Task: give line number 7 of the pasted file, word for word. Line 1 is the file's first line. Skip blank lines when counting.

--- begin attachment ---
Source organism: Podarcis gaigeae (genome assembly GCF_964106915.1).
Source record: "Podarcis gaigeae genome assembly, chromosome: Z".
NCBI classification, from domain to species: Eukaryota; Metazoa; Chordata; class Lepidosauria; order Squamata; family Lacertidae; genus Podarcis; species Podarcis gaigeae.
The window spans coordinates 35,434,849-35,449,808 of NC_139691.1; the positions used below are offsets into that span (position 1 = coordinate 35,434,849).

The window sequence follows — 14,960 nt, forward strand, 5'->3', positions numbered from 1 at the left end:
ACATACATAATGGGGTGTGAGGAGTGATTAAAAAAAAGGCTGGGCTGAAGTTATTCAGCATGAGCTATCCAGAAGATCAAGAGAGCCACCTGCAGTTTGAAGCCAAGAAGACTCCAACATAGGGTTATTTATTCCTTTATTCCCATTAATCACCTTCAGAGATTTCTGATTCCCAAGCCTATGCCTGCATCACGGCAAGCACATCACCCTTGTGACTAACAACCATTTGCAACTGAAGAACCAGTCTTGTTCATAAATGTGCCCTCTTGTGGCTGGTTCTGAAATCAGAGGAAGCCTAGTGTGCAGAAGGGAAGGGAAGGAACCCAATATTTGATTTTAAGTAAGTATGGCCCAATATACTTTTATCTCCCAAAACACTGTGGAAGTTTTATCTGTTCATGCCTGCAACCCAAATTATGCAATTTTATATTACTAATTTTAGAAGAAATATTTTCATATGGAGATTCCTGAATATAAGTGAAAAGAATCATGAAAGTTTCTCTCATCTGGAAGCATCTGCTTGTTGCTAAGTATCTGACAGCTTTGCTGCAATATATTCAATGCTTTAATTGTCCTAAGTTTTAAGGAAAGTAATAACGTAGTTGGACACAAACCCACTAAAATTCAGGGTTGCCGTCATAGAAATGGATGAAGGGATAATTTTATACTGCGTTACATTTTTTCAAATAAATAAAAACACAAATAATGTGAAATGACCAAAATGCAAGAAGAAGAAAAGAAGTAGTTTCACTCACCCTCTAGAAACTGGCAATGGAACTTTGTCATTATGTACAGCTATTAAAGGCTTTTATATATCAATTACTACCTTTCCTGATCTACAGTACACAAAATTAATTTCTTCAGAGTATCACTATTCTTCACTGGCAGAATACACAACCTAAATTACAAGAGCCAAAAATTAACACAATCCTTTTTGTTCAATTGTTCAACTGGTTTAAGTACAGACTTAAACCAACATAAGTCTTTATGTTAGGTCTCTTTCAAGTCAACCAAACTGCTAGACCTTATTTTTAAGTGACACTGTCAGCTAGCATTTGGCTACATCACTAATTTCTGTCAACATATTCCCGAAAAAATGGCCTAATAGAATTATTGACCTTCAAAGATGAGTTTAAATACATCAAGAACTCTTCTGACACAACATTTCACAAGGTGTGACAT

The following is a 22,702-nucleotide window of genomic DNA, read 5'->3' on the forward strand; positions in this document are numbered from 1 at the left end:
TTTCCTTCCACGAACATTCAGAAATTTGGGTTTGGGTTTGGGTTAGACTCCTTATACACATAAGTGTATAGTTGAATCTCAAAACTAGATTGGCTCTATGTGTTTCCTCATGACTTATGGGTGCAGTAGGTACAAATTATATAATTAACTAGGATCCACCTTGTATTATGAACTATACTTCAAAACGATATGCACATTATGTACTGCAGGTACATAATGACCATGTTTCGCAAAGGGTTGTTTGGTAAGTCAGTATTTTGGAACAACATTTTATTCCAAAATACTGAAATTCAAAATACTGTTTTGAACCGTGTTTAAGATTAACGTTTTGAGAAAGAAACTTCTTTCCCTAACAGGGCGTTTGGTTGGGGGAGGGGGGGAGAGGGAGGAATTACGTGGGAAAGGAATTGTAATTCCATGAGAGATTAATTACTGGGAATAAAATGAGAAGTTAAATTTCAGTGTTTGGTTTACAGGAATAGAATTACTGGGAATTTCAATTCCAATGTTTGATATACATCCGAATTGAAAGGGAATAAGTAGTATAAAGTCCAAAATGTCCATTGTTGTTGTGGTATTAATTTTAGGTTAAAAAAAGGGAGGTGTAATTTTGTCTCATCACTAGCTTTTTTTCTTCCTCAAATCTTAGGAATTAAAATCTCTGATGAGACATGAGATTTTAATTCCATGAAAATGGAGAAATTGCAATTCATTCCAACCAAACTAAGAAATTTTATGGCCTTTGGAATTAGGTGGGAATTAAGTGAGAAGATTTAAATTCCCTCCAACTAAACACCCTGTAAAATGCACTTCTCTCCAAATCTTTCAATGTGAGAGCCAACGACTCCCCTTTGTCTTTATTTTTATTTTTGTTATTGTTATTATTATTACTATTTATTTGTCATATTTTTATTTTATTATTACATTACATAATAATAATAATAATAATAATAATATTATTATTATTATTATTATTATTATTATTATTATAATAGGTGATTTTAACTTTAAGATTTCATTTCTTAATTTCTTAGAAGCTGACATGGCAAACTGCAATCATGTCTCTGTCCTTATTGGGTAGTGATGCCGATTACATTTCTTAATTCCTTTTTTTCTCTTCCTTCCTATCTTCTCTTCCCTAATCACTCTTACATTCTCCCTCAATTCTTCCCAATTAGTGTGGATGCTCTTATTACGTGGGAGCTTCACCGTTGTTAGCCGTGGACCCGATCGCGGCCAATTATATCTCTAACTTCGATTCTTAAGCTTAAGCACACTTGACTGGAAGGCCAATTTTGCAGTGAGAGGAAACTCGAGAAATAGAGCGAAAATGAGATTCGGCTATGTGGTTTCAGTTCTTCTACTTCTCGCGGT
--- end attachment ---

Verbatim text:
The following is a 22,702-nucleotide window of genomic DNA, read 5'->3' on the forward strand; positions in this document are numbered from 1 at the left end: